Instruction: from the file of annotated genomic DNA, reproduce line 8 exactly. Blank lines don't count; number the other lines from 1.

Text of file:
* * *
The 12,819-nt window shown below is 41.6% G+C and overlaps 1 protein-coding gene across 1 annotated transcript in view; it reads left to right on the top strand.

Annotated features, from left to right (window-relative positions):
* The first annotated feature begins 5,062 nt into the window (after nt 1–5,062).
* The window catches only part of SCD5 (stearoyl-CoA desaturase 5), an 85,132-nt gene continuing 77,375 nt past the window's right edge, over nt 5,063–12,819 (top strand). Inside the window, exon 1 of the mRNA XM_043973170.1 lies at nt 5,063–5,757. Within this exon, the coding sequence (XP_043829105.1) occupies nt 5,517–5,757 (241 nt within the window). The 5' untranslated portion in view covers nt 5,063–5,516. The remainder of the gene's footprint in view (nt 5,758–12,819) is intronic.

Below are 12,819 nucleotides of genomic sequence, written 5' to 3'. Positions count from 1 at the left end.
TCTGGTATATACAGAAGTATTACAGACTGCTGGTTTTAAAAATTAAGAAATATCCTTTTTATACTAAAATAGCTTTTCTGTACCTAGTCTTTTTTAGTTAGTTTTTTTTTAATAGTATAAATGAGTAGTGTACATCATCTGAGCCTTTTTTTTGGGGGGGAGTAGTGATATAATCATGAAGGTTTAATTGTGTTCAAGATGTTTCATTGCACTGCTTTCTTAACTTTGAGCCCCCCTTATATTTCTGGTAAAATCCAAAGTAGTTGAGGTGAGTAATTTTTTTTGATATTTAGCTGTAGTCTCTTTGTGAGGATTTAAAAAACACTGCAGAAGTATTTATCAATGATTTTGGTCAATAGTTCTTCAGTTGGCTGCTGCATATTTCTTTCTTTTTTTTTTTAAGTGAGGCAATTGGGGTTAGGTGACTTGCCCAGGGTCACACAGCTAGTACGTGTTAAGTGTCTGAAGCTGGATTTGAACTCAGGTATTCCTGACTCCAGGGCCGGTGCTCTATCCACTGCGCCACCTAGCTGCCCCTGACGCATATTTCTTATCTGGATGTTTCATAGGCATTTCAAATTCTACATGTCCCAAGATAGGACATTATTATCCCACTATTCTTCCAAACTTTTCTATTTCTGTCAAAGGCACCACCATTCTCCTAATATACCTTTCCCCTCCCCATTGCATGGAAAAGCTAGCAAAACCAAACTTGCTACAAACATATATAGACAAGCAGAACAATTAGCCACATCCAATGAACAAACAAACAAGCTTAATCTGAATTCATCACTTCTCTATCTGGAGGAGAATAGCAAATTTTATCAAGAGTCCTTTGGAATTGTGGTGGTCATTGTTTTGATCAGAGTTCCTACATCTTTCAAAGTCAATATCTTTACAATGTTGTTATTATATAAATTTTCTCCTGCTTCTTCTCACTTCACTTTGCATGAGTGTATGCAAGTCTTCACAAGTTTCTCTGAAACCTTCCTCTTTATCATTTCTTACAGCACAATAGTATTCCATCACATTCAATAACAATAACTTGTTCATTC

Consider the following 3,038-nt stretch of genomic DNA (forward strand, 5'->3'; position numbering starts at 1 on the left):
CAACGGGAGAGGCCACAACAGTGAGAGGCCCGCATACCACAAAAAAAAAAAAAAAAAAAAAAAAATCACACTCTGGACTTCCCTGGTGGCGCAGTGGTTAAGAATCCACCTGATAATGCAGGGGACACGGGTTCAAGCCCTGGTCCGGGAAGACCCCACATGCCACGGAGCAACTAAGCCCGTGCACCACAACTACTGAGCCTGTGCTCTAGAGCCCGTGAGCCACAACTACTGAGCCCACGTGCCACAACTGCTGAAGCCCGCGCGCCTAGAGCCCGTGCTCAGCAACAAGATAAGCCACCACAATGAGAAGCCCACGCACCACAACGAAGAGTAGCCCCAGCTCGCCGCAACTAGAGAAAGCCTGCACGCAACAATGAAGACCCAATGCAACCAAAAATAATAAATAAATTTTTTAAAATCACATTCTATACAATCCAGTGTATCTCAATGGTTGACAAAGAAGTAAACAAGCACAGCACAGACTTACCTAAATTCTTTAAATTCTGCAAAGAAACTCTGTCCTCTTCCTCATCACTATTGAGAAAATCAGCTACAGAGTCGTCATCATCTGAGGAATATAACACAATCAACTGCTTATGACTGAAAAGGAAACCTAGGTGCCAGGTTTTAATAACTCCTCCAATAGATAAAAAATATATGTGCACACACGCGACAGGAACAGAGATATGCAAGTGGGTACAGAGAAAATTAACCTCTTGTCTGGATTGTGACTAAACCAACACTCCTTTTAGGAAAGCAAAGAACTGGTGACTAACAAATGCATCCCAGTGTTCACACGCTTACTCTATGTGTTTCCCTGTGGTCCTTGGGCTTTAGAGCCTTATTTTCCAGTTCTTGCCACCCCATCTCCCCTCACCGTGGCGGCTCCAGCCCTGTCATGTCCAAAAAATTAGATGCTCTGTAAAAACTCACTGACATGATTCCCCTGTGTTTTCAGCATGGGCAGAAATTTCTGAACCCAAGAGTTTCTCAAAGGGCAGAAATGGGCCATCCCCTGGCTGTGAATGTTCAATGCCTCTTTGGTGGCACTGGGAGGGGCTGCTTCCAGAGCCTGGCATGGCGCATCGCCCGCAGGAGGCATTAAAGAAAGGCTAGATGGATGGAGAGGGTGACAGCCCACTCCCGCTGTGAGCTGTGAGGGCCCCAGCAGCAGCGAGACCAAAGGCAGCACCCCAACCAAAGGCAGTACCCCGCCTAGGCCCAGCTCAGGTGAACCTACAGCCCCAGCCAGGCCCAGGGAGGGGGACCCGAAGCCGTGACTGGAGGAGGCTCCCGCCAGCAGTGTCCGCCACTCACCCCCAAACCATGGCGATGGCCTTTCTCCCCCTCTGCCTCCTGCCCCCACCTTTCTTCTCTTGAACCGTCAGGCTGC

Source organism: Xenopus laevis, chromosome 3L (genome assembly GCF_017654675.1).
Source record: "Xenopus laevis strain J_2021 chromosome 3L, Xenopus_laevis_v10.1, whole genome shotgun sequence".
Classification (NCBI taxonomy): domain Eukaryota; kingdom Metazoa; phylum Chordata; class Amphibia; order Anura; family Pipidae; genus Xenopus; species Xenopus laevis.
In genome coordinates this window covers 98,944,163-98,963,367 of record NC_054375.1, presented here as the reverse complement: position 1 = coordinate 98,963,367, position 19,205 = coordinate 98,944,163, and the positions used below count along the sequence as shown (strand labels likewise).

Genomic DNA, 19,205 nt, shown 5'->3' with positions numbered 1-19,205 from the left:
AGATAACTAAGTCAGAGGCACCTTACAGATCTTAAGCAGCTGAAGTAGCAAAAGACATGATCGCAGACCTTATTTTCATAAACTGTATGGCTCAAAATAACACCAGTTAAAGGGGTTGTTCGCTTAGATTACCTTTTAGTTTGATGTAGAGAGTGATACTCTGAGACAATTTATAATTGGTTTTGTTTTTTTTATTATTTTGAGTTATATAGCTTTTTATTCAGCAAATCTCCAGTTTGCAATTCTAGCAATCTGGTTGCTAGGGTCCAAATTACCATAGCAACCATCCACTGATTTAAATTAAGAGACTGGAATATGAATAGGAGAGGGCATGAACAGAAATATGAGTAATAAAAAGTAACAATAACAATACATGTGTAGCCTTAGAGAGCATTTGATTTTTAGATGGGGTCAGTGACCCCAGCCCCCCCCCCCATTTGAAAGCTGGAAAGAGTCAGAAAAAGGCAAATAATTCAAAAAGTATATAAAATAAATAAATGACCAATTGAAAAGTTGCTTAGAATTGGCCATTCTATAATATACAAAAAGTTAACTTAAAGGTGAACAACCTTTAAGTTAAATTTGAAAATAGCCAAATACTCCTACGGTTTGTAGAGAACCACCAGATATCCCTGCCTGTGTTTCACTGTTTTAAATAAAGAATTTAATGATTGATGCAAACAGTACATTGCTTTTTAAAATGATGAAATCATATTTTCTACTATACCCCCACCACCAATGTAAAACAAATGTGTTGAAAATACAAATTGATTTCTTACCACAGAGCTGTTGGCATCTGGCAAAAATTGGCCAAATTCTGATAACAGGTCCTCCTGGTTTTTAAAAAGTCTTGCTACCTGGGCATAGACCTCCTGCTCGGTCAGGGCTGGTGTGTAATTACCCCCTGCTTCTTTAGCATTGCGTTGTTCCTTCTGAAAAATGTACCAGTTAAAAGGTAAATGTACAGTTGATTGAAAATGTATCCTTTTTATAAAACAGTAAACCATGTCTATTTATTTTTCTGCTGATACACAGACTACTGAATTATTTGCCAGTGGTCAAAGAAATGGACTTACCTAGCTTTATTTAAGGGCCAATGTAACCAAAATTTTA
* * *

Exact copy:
CAACGGGAGAGGCCACAACAGTGAGAGGCCCGCATACCACAAAAAAAAAAAAAAAAAAAAAAAAATCACACTCTGGACTTCCCTGGTGGCGCAGTGGTTAAGAATCCACCTGATAATGCAGGGGACACGGGTTCAAGCCCTGGTCCGGGAAGACCCCACATGCCACGGAGCAACTAAGCCCGTGCACCACAACTACTGAGCCTGTGCTCTAGAGCCCGTGAGCCACAACTACTGAGCCCACGTGCCACAACTGCTGAAGCCCGCGCGCCTAGAGCCCGTGCTCAGCAACAAGATAAGCCACCACAATGAGAAGCCCACGCACCACAACGAAGAGTAGCCCCAGCTCGCCGCAACTAGAGAAAGCCTGCACGCAACAATGAAGACCCAATGCAACCAAAAATAATAAATAAATTTTTTAAAATCACATTCTATACAATCCAGTGTATCTCAATGGTTGACAAAGAAGTAAACAAGCACAGCACAGACTTACCTAAATTCTTTAAATTCTGCAAAGAAACTCTGTCCTCTTCCTCATCACTATTGAGAAAATCAGCTACAGAGTCGTCATCATCTGAGGAATATAACACAATCAACTGCTTATGACTGAAAAGGAAACCTAGGTGCCAGGTTTTAATAACTCCTCCAATAGATAAAAAATATATGTGCACACACGCGACAGGAACAGAGATATGCAAGTGGGTACAGAGAAAATTAACCTCTTGTCTGGATTGTGACTAAACCAACACTCCTTTTAGGAAAGCAAAGAACTGGTGACTAACAAATGCATCCCAGTGTTCACACGCTTACTCTATGTGTTTCCCTGTGGTCCTTGGGCTTTAGAGCCTTATTTTCCAGTTCTTGCCACCCCATCTCCCCTCACCGTGGCGGCTCCAGCCCTGTCATGTCCAAAAAATTAGATGCTCTGTAAAAACTCACTGACATGATTCCCCTGTGTTTTCAGCATGGGCAGAAATTTCTGAACCCAAGAGTTTCTCAAAGGGCAGAAATGGGCCATCCCCTGGCTGTGAATGTTCAATGCCTCTTTGGTGGCACTGGGAGGGGCTGCTTCCAGAGCCTGGCATGGCGCATCGCCCGCAGGAGGCATTAAAGAAAGGCTAGATGGATGGAGAGGGTGACAGCCCACTCCCGCTGTGAGCTGTGAGGGCCCCAGCAGCAGCGAGACCAAAGGCAGCACCCCAACCAAAGGCAGTACCCCGCCTAGGCCCAGCTCAGGTGAACCTACAGCCCCAGCCAGGCCCAGGGAGGGGGACCCGAAGCCGTGACTGGAGGAGGCTCCCGCCAGCAGTGTCCGCCACTCACCCCCAAACCATGGCGATGGCCTTTCTCCCCCTCTGCCTCCTGCCCCCACCTTTCTTCTCTTGAACCGTCAGGCTGC